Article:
return 1;
  }

  //  Copy message payload from Receive Buffer
  SX126xReadBuffer( offset, buffer, *size );
  return 0;
}

(SX126xGetRxBufferStatus is defined here)

SX126xReadBuffer wakes up the LoRa Module, reads from the Receive Buffer and waits for the operation to be completed: sx126x-nuttx.c

/// Copy message payload from Receive Buffer
void SX126xReadBuffer( uint8_t offset, uint8_t *buffer, uint8_t size ) {
  //  Wake up SX1262 if sleeping
  SX126xCheckDeviceReady( );

  //  Copy message payload from Receive Buffer
  int rc = sx126x_read_buffer(NULL, offset, buffer, size);
  assert(rc == 0);

  //  Wait for SX1262 to be ready
  SX126xWaitOnBusy( );
}

(SX126xCheckDeviceReady is defined here)

(sx126x_read_buffer is explained here)

(SX126xWaitOnBusy is defined here)

15.7.3 CAD Done

Channel Activity Detection lets us detect whether there’s any ongoing transmission in a LoRa Radio Channel, in a power-efficient way.

We won’t be doing Channel Activity Detection in our driver: radio.c

    //  If Channel Activity Detection is complete...
    if( ( irqRegs & IRQ_CAD_DONE ) == IRQ_CAD_DONE ) {

      //!< Update operating mode state to a value lower than \ref MODE_STDBY_XOSC
      SX126xSetOperatingMode( MODE_STDBY_RC );

      //  Call Callback Function for CAD Done
      if( ( RadioEvents.CadDone != NULL ) ) {
        RadioEvents.CadDone( ( 
            ( irqRegs & IRQ_CAD_ACTIVITY_DETECTED ) 
            == IRQ_CAD_ACTIVITY_DETECTED 
        ) );
      }
    }

15.7.4 Transmit / Receive Timeout

When the LoRa Module fails to transmit a LoRa Message due to Timeout, we stop the Transmit Timer and call the Callback Function for Transmit Timeout: radio.c

    //  If a LoRa Message failed to Transmit or Receive due to Timeout...
    if( ( irqRegs & IRQ_RX_TX_TIMEOUT ) == IRQ_RX_TX_TIMEOUT ) {

      //  If the message failed to Transmit due to Timeout...
      if( SX126xGetOperatingMode( ) == MODE_TX ) {

        //  Stop the Transmit Timer
        TimerStop( &TxTimeoutTimer );

        //!< Update operating mode state to a value lower than \ref MODE_STDBY_XOSC
        SX126xSetOperatingMode( MODE_STDBY_RC );

        //  Call the Callback Function for Transmit Timeout
        if( ( RadioEvents.TxTimeout != NULL ) ) {
          RadioEvents.TxTimeout( );
        }
      }

(SX126xGetOperatingMode is defined here)

TxTimeout points to the on_tx_timeout Callback Function that we’ve seen earlier.

When the LoRa Module fails to receive a LoRa Message due to Timeout, we stop the Receive Timer and call the Callback Function for Receive Timeout

      //  If the message failed to Receive due to Timeout...
      else if( SX126xGetOperatingMode( ) == MODE_RX ) {

        //  Stop the Receive Timer
        TimerStop( &RxTimeoutTimer );

        //!< Update operating mode state to a value lower than \ref MODE_STDBY_XOSC
        SX126xSetOperatingMode( MODE_STDBY_RC );

        //  Call the Callback Function for Receive Timeout
        if( ( RadioEvents.RxTimeout != NULL ) ) {
          RadioEvents.RxTimeout( );
        }
      }
    }

RxTimeout points to the on_rx_timeout Callback Function that we’ve seen earlier.

15.7.5 Preamble Detected

Preamble is the Radio Signal that precedes the LoRa Message. When the LoRa Module detects the Preamble Signal, it knows that it’s about to receive a LoRa Message.

We don’t need to handle the Preamble Signal, the LoRa Module does it for us: radio.c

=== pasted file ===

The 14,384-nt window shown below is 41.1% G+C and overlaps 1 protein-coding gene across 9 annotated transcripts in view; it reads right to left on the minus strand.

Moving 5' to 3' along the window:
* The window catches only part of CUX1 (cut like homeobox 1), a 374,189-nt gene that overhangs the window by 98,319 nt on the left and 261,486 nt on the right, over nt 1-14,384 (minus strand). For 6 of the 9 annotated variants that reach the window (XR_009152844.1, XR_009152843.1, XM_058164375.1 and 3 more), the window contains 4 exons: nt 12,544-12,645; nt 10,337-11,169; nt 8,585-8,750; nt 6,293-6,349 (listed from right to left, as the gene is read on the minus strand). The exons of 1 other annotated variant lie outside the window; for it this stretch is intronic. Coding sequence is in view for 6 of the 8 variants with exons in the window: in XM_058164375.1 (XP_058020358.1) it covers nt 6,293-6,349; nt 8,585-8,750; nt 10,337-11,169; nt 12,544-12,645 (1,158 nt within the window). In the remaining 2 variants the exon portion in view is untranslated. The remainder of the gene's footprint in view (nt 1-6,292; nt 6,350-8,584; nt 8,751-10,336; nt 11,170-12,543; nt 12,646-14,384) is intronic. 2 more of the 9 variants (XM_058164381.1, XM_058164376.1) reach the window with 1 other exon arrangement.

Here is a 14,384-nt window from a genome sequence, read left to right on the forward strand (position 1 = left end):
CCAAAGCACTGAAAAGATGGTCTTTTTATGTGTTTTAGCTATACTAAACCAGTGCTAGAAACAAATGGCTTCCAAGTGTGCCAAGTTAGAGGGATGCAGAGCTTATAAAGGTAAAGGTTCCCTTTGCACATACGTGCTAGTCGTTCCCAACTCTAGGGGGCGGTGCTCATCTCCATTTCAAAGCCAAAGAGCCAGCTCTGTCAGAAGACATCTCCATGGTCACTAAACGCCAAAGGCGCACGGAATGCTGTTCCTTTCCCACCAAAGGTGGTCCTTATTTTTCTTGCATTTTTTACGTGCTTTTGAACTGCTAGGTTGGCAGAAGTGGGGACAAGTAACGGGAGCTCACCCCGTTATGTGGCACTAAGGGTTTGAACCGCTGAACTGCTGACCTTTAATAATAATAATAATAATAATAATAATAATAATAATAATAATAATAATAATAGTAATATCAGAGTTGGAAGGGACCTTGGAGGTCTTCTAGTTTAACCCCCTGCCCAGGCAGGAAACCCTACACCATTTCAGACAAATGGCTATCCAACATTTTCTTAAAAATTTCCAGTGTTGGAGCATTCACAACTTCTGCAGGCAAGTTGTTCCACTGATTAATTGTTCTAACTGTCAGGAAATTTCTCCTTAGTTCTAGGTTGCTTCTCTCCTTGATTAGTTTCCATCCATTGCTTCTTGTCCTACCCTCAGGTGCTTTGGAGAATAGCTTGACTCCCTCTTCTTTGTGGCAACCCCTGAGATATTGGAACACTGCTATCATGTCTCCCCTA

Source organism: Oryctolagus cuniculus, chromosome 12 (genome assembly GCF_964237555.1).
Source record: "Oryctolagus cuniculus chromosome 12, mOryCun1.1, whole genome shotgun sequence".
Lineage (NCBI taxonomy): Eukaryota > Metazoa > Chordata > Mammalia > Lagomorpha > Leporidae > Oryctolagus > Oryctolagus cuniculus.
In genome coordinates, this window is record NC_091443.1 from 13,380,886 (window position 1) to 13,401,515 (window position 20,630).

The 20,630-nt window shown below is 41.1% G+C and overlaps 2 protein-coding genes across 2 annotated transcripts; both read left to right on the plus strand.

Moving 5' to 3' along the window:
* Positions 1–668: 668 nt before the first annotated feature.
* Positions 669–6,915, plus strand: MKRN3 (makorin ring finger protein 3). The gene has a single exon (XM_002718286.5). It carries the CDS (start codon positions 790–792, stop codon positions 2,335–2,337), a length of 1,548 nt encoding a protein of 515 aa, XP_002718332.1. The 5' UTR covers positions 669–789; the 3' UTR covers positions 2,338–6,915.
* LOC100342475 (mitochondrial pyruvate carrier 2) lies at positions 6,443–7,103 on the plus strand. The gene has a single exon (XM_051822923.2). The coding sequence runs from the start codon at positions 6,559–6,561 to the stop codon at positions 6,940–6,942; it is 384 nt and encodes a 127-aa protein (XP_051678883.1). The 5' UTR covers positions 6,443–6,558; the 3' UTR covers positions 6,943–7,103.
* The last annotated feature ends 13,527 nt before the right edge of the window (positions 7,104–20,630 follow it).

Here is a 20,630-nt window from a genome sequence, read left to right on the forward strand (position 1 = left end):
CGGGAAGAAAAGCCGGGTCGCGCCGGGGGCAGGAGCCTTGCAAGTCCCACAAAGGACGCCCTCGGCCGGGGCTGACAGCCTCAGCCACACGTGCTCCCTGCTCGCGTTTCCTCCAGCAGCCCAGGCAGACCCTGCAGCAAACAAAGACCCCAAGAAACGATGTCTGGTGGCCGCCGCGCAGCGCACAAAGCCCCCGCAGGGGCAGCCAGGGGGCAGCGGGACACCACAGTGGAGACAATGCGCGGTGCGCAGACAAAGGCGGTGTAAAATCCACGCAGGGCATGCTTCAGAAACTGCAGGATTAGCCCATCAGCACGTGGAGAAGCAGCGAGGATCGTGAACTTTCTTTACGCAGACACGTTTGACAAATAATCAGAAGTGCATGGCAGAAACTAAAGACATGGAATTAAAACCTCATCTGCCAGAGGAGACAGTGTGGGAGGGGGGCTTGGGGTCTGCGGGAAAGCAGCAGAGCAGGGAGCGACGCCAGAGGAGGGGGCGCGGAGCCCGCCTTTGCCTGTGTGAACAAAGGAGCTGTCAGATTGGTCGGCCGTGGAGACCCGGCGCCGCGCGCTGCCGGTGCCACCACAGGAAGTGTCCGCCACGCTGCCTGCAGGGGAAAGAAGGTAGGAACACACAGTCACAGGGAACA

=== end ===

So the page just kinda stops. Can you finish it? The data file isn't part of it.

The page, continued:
//  If LoRa Preamble was detected...
    if( ( irqRegs & IRQ_PREAMBLE_DETECTED ) == IRQ_PREAMBLE_DETECTED ) {
      //__NOP( );
    }

Our Receive Message Log shows that the Preamble Signal (IRQ_PREAMBLE_DETECTED) is always detected before receiving a LoRa Message.

(IRQ_PREAMBLE_DETECTED appears just before the LoRa Header: IRQ_HEADER_VALID)

(More about LoRa Preamble)

15.7.6 Sync Word Valid

Sync Words are 16-bit values that differentiate the types of LoRa Networks.

The LoRa Module detects the Sync Words when it receive a LoRa Message: radio.c

    //  If a valid Sync Word was detected...
    if( ( irqRegs & IRQ_SYNCWORD_VALID ) == IRQ_SYNCWORD_VALID ) {
      //__NOP( );
    }

Note that the Sync Word differs for LoRaWAN vs Private LoRa Networks…

//  Syncword for Private LoRa networks
#define LORA_MAC_PRIVATE_SYNCWORD                   0x1424

//  Syncword for Public LoRa networks (LoRaWAN)
#define LORA_MAC_PUBLIC_SYNCWORD                    0x3444

(More about Sync Words)

15.7.7 Header Valid

The LoRa Module checks for a valid LoRa Header when receiving a LoRa Message: radio.c

    //  If a valid Header was received...
    if( ( irqRegs & IRQ_HEADER_VALID ) == IRQ_HEADER_VALID ) {
      //__NOP( );
    }

Our Receive Message Log shows that the LoRa Header (IRQ_HEADER_VALID) is always detected before receiving a LoRa Message.

(IRQ_HEADER_VALID appears right after the Preamble Signal: IRQ_PREAMBLE_DETECTED)

15.7.8 Header Error

When the LoRa Module detects a LoRa Header with CRC Error, we stop the Receive Timer and call the Callback Function for Receive Timeout: radio.c

    //  If a Header with CRC Error was received...
    if( ( irqRegs & IRQ_HEADER_ERROR ) == IRQ_HEADER_ERROR ) {

      //  Stop the Receive Timer
      TimerStop( &RxTimeoutTimer );

      if( RxContinuous == false ) {
        //!< Update operating mode state to a value lower than \ref MODE_STDBY_XOSC
        SX126xSetOperatingMode( MODE_STDBY_RC );
      }

      //  Call the Callback Function for Receive Timeout
      if( ( RadioEvents.RxTimeout != NULL ) ) {
        RadioEvents.RxTimeout( );
      }
    }
  }
}

RxTimeout points to the on_rx_timeout Callback Function that we’ve seen earlier.

15.7.9 RadioOnDioIrq

RadioIrqProcess (as defined above) is called by RadioOnDioIrq to handle LoRa Transmit and Receive Events: radio.c

/// Callback Function for Transmit and Receive Interrupts.
/// For BL602: This function runs in the context of the 
/// Background Application Task. So we are safe to call 
/// printf and SPI Functions now.
void RadioOnDioIrq( struct ble_npl_event *ev ) {
  //  Set the Interrupt Flag
  IrqFired = true;